Wednesday, September 28, 2011

Class 6: 09/13/11-Petrosino (2004)

Tara, our teaching assistant, began the class discussion for today with a review of the critical aspects of Project Based Instruction (PBI) as defined by the readings for 9/8 (Baron et al and Krajcik & Blumenfeld).  The six most important components of PBI discussed were the driving question or challenge, scaffolding, collaboration, creation of a tangible product, ample assessment opportunities throughout, and authenticity or a “real-world” situation.

The importance of PBI as opposed to traditional laboratory and mathematics approaches was emphasized with the above "Ted Talk" video of Dan Meyers entitled “math needs a makeover” and the following quote from Ausubel

It should seem rather self-evident that performing laboratory experiments in cookbook fashion, without understanding the underlying substantive and methodological principles involved, confers precious little meaningful understanding, and that many students studying mathematics and science find it relatively simple to discover correct answers to problems without really understanding what they are doing.

The class then discussed what it would mean for the Petrosino case study of an astronomy class to follow the “How People Learn” text.  The How People Learn framework is focused on four classroom environments: knowledge centered, learner centered, assessment centered, and community centered.  Knowledge centered environments focus on student understanding of content, not just their memorization and requires meaningful engagement.  Learner centered environments draw on students’ prior knowledge, skills, and cultural experiences.  Assessment centered environments provide feedback on assignments whether these assignments are tests, worksheets, or assignments.  The feedback does not necessarily have to be tangible though.  For example, a teacher can jot down notes to themself on student productivity or have a conversation with a student or group of students.  A community centered environment creates connections between the school and the outside world.  Connections are made between the home, school, after-school programs, and experts.  Perhaps even more importantly, community centered environments form a community within the classroom and give students individual roles that draw on their strengths.  Great classrooms incorporate all four of these components.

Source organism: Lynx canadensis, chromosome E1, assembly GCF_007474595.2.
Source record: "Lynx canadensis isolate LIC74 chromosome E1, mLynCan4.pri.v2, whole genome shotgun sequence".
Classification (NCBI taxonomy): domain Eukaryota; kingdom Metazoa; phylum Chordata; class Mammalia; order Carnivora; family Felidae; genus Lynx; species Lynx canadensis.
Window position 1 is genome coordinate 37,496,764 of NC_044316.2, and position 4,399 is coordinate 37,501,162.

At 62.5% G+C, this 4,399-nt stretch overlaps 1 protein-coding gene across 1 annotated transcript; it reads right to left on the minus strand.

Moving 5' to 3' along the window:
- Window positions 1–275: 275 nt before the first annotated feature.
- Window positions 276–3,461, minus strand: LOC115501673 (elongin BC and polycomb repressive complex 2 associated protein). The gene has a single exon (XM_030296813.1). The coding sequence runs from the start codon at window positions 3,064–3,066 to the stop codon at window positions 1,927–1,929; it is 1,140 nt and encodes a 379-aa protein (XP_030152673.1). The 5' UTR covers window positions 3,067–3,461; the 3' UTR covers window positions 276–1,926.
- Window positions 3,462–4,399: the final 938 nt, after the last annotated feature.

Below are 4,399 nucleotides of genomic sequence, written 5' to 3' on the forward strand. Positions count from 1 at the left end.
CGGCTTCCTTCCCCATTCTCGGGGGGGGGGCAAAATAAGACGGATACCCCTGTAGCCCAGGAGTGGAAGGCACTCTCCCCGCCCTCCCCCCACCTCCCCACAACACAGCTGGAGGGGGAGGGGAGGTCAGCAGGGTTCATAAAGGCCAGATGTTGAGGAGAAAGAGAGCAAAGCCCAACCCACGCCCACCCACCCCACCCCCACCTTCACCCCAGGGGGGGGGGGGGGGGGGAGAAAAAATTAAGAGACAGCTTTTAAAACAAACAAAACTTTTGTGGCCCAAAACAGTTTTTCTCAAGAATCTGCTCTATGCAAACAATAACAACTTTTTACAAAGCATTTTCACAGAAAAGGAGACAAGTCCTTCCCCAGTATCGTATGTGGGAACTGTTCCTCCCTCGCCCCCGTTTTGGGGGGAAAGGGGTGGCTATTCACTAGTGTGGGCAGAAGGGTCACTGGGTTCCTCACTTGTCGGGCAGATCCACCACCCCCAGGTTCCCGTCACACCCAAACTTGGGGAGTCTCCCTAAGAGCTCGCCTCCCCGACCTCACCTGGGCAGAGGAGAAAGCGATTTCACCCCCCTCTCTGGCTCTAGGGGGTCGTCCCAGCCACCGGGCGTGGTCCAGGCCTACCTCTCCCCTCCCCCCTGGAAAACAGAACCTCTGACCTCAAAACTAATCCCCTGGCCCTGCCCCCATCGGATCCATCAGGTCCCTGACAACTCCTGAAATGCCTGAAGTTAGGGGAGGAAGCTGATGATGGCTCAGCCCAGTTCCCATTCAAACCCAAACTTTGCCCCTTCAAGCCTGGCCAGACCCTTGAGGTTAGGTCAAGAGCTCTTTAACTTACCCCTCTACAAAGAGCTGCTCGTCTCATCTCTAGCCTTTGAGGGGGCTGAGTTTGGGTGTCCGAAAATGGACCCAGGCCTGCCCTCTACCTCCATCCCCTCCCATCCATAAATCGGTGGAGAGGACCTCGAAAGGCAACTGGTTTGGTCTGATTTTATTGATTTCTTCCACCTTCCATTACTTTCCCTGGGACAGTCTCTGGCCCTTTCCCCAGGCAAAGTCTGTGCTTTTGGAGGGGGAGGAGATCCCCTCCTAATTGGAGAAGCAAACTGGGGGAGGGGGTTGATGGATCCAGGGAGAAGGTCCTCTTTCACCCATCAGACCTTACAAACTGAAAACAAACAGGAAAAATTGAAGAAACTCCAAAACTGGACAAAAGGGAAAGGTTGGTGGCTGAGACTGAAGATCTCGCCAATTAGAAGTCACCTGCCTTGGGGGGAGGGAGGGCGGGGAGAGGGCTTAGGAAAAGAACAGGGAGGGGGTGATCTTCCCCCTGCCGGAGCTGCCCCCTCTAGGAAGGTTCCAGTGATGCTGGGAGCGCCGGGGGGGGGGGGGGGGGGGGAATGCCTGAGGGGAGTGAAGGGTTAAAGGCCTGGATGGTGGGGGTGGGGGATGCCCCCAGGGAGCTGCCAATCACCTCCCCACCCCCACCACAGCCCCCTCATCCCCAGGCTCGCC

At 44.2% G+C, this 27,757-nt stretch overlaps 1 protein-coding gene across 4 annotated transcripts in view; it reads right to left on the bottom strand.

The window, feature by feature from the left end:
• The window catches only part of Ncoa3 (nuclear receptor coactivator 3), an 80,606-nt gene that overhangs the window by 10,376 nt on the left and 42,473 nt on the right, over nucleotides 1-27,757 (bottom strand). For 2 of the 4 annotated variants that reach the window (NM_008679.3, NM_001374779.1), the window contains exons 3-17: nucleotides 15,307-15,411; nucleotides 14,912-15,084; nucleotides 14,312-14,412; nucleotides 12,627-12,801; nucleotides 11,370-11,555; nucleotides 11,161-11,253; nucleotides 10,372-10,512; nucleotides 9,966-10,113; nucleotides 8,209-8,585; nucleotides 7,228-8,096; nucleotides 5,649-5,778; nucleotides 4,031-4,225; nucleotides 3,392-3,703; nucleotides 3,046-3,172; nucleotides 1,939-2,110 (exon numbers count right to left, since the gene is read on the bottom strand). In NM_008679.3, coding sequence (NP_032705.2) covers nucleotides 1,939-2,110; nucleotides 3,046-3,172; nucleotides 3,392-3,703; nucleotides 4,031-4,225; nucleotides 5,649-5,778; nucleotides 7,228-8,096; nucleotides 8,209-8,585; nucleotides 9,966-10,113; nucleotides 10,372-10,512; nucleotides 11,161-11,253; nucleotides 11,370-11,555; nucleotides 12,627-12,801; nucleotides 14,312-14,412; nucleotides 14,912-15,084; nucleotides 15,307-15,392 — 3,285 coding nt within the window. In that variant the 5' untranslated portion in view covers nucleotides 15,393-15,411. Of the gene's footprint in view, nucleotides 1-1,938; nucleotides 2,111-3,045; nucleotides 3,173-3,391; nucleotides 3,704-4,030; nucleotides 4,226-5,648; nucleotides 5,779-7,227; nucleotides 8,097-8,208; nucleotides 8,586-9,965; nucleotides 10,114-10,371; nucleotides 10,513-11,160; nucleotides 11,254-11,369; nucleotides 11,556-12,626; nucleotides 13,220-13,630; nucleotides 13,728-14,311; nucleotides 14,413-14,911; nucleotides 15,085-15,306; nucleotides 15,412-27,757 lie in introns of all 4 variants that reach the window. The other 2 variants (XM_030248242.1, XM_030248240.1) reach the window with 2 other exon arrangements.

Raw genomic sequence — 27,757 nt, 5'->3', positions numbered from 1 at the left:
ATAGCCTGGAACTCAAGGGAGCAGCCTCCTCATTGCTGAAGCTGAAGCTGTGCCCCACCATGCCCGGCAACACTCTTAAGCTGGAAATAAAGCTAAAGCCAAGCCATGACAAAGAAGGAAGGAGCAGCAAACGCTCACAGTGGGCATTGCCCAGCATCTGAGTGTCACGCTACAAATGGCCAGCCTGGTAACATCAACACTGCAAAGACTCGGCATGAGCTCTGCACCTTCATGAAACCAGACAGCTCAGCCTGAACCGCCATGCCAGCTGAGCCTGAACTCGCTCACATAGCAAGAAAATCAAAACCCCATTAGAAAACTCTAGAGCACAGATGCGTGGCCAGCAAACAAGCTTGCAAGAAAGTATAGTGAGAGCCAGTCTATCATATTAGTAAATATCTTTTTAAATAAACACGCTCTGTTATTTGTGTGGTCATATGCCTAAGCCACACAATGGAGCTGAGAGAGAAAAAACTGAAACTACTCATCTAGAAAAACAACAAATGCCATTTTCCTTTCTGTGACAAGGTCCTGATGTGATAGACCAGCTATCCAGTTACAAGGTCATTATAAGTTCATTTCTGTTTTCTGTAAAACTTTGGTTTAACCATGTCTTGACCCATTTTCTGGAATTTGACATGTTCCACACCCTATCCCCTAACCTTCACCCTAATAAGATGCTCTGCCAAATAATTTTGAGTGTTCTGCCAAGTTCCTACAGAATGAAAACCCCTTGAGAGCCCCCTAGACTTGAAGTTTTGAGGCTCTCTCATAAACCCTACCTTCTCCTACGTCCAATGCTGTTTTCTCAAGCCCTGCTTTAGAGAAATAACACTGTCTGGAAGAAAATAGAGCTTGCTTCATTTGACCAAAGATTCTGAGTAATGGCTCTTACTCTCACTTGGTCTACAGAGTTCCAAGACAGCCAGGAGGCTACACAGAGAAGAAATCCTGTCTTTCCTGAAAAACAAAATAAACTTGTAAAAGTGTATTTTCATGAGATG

Petrosino’s data collection methods were then reviewed with a focus on the type of data collected.  He used interviews (with the teacher, students, and colleagues), email correspondence, field notes of classroom observations, classroom artifacts (copies of the lecture, notes, handouts, computer programs, and class projects), and he focused on the photometry topic of the unit only instead of analyzing all topics covered.  These methods are qualitative, not quantitati/div>

Lastly, the class looked at whether the unit the teacher in the case study taught followed the How People Learn framework.  The majority of the class felt that the unit was knowledge centered because students actually used software and telescopes instead of learning about them.  The concern was brought up, however, that there was a focus on skills in the class rather than understanding but after some discussion there was a consensus that the ability to learn new skills is important and an ability the kids must have for future careers.  The class taught them HOW to use technology which prepares them for their future jobs that we may not even be able to picture yet.  Most importantly, the students understood by the end what a scientist is better than students that did not take this course.

Each day in PBI a different student takes responsibility for blogging about what goes on in class.  Today’s blog is brought to you by Rebecca. ­­­

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